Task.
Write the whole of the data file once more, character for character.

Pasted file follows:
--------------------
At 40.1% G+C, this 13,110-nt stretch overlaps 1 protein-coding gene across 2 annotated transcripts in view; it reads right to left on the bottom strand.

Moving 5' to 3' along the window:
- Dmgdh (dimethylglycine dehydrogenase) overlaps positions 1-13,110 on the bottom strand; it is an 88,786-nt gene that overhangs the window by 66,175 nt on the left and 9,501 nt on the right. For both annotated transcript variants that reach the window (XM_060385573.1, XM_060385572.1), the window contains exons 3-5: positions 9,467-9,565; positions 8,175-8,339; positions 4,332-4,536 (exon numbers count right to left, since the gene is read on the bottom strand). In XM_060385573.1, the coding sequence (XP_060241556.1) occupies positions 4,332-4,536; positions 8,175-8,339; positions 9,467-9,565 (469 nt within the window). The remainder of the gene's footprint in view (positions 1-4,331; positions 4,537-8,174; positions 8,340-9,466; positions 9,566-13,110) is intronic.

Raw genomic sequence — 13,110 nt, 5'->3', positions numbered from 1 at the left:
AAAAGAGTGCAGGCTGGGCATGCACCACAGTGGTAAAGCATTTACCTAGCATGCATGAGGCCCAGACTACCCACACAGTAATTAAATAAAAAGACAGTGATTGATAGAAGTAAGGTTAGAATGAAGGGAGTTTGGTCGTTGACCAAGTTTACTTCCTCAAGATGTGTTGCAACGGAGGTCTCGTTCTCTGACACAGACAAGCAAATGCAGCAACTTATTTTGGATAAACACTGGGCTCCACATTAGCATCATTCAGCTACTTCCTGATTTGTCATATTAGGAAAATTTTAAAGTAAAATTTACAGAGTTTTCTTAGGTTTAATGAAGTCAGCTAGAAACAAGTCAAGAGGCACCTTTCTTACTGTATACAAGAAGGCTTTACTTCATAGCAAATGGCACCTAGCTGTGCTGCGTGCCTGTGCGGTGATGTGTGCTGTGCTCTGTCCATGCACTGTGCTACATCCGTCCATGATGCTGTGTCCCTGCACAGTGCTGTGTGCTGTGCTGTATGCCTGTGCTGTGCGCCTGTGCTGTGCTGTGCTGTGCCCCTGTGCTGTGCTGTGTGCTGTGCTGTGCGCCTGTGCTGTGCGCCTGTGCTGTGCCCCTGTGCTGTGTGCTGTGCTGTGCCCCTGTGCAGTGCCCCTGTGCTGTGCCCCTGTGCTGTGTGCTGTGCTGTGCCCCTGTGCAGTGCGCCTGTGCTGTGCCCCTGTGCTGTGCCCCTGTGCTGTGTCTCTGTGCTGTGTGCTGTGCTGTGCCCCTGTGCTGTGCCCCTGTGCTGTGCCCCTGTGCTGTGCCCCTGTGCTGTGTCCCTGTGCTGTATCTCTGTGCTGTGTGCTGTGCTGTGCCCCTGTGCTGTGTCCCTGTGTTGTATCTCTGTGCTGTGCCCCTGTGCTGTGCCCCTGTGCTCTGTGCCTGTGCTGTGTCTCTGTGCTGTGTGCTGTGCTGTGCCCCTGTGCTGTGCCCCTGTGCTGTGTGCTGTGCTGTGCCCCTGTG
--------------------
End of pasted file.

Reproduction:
At 40.1% G+C, this 13,110-nt stretch overlaps 1 protein-coding gene across 2 annotated transcripts in view; it reads right to left on the bottom strand.

Moving 5' to 3' along the window:
- Dmgdh (dimethylglycine dehydrogenase) overlaps positions 1-13,110 on the bottom strand; it is an 88,786-nt gene that overhangs the window by 66,175 nt on the left and 9,501 nt on the right. For both annotated transcript variants that reach the window (XM_060385573.1, XM_060385572.1), the window contains exons 3-5: positions 9,467-9,565; positions 8,175-8,339; positions 4,332-4,536 (exon numbers count right to left, since the gene is read on the bottom strand). In XM_060385573.1, the coding sequence (XP_060241556.1) occupies positions 4,332-4,536; positions 8,175-8,339; positions 9,467-9,565 (469 nt within the window). The remainder of the gene's footprint in view (positions 1-4,331; positions 4,537-8,174; positions 8,340-9,466; positions 9,566-13,110) is intronic.

Raw genomic sequence — 13,110 nt, 5'->3', positions numbered from 1 at the left:
AAAAGAGTGCAGGCTGGGCATGCACCACAGTGGTAAAGCATTTACCTAGCATGCATGAGGCCCAGACTACCCACACAGTAATTAAATAAAAAGACAGTGATTGATAGAAGTAAGGTTAGAATGAAGGGAGTTTGGTCGTTGACCAAGTTTACTTCCTCAAGATGTGTTGCAACGGAGGTCTCGTTCTCTGACACAGACAAGCAAATGCAGCAACTTATTTTGGATAAACACTGGGCTCCACATTAGCATCATTCAGCTACTTCCTGATTTGTCATATTAGGAAAATTTTAAAGTAAAATTTACAGAGTTTTCTTAGGTTTAATGAAGTCAGCTAGAAACAAGTCAAGAGGCACCTTTCTTACTGTATACAAGAAGGCTTTACTTCATAGCAAATGGCACCTAGCTGTGCTGCGTGCCTGTGCGGTGATGTGTGCTGTGCTCTGTCCATGCACTGTGCTACATCCGTCCATGATGCTGTGTCCCTGCACAGTGCTGTGTGCTGTGCTGTATGCCTGTGCTGTGCGCCTGTGCTGTGCTGTGCTGTGCCCCTGTGCTGTGCTGTGTGCTGTGCTGTGCGCCTGTGCTGTGCGCCTGTGCTGTGCCCCTGTGCTGTGTGCTGTGCTGTGCCCCTGTGCAGTGCCCCTGTGCTGTGCCCCTGTGCTGTGTGCTGTGCTGTGCCCCTGTGCAGTGCGCCTGTGCTGTGCCCCTGTGCTGTGCCCCTGTGCTGTGTCTCTGTGCTGTGTGCTGTGCTGTGCCCCTGTGCTGTGCCCCTGTGCTGTGCCCCTGTGCTGTGCCCCTGTGCTGTGTCCCTGTGCTGTATCTCTGTGCTGTGTGCTGTGCTGTGCCCCTGTGCTGTGTCCCTGTGTTGTATCTCTGTGCTGTGCCCCTGTGCTGTGCCCCTGTGCTCTGTGCCTGTGCTGTGTCTCTGTGCTGTGTGCTGTGCTGTGCCCCTGTGCTGTGCCCCTGTGCTGTGTGCTGTGCTGTGCCCCTGTG